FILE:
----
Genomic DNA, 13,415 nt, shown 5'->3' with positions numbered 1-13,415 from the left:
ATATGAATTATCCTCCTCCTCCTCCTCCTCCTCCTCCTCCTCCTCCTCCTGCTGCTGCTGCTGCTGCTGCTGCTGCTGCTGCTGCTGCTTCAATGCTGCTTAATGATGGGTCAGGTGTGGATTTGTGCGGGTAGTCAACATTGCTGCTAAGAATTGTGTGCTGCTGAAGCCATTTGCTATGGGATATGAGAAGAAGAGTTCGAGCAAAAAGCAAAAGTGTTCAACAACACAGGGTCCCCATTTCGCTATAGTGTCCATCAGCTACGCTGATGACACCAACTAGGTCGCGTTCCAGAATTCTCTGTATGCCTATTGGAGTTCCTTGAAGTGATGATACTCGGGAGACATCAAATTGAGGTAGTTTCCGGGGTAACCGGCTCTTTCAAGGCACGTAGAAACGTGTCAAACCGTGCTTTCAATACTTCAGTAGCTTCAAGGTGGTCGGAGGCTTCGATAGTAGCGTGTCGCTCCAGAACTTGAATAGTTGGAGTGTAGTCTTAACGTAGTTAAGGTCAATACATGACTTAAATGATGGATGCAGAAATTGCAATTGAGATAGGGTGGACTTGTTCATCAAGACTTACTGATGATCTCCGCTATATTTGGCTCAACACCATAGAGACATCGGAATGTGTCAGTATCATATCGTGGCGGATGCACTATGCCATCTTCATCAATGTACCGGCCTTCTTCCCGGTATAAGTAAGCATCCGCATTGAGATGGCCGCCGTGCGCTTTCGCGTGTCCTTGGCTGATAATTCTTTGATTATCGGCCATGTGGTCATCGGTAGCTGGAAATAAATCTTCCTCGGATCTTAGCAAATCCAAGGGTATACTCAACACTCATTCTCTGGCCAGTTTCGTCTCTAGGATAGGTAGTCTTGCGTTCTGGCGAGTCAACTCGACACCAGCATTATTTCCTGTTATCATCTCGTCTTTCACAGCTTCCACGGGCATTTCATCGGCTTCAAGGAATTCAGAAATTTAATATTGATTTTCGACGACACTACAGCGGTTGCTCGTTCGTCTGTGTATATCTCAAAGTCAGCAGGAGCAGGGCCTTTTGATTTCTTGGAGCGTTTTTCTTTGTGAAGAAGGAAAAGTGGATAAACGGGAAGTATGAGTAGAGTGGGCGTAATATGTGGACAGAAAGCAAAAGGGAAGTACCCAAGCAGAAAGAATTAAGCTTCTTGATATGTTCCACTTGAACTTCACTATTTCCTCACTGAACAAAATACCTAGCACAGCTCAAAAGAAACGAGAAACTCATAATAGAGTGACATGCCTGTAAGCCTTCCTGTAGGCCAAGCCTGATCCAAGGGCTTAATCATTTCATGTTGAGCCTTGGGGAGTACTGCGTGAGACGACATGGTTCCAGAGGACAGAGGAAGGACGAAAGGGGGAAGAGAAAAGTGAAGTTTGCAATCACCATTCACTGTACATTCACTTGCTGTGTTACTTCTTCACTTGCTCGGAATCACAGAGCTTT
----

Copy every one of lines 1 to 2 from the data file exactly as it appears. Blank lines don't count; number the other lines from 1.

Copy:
Genomic DNA, 13,415 nt, shown 5'->3' with positions numbered 1-13,415 from the left:
ATATGAATTATCCTCCTCCTCCTCCTCCTCCTCCTCCTCCTCCTCCTCCTGCTGCTGCTGCTGCTGCTGCTGCTGCTGCTGCTGCTGCTTCAATGCTGCTTAATGATGGGTCAGGTGTGGATTTGTGCGGGTAGTCAACATTGCTGCTAAGAATTGTGTGCTGCTGAAGCCATTTGCTATGGGATATGAGAAGAAGAGTTCGAGCAAAAAGCAAAAGTGTTCAACAACACAGGGTCCCCATTTCGCTATAGTGTCCATCAGCTACGCTGATGACACCAACTAGGTCGCGTTCCAGAATTCTCTGTATGCCTATTGGAGTTCCTTGAAGTGATGATACTCGGGAGACATCAAATTGAGGTAGTTTCCGGGGTAACCGGCTCTTTCAAGGCACGTAGAAACGTGTCAAACCGTGCTTTCAATACTTCAGTAGCTTCAAGGTGGTCGGAGGCTTCGATAGTAGCGTGTCGCTCCAGAACTTGAATAGTTGGAGTGTAGTCTTAACGTAGTTAAGGTCAATACATGACTTAAATGATGGATGCAGAAATTGCAATTGAGATAGGGTGGACTTGTTCATCAAGACTTACTGATGATCTCCGCTATATTTGGCTCAACACCATAGAGACATCGGAATGTGTCAGTATCATATCGTGGCGGATGCACTATGCCATCTTCATCAATGTACCGGCCTTCTTCCCGGTATAAGTAAGCATCCGCATTGAGATGGCCGCCGTGCGCTTTCGCGTGTCCTTGGCTGATAATTCTTTGATTATCGGCCATGTGGTCATCGGTAGCTGGAAATAAATCTTCCTCGGATCTTAGCAAATCCAAGGGTATACTCAACACTCATTCTCTGGCCAGTTTCGTCTCTAGGATAGGTAGTCTTGCGTTCTGGCGAGTCAACTCGACACCAGCATTATTTCCTGTTATCATCTCGTCTTTCACAGCTTCCACGGGCATTTCATCGGCTTCAAGGAATTCAGAAATTTAATATTGATTTTCGACGACACTACAGCGGTTGCTCGTTCGTCTGTGTATATCTCAAAGTCAGCAGGAGCAGGGCCTTTTGATTTCTTGGAGCGTTTTTCTTTGTGAAGAAGGAAAAGTGGATAAACGGGAAGTATGAGTAGAGTGGGCGTAATATGTGGACAGAAAGCAAAAGGGAAGTACCCAAGCAGAAAGAATTAAGCTTCTTGATATGTTCCACTTGAACTTCACTATTTCCTCACTGAACAAAATACCTAGCACAGCTCAAAAGAAACGAGAAACTCATAATAGAGTGACATGCCTGTAAGCCTTCCTGTAGGCCAAGCCTGATCCAAGGGCTTAATCATTTCATGTTGAGCCTTGGGGAGTACTGCGTGAGACGACATGGTTCCAGAGGACAGAGGAAGGACGAAAGGGGGAAGAGAAAAGTGAAGTTTGCAATCACCATTCACTGTACATTCACTTGCTGTGTTACTTCTTCACTTGCTCGGAATCACAGAGCTTT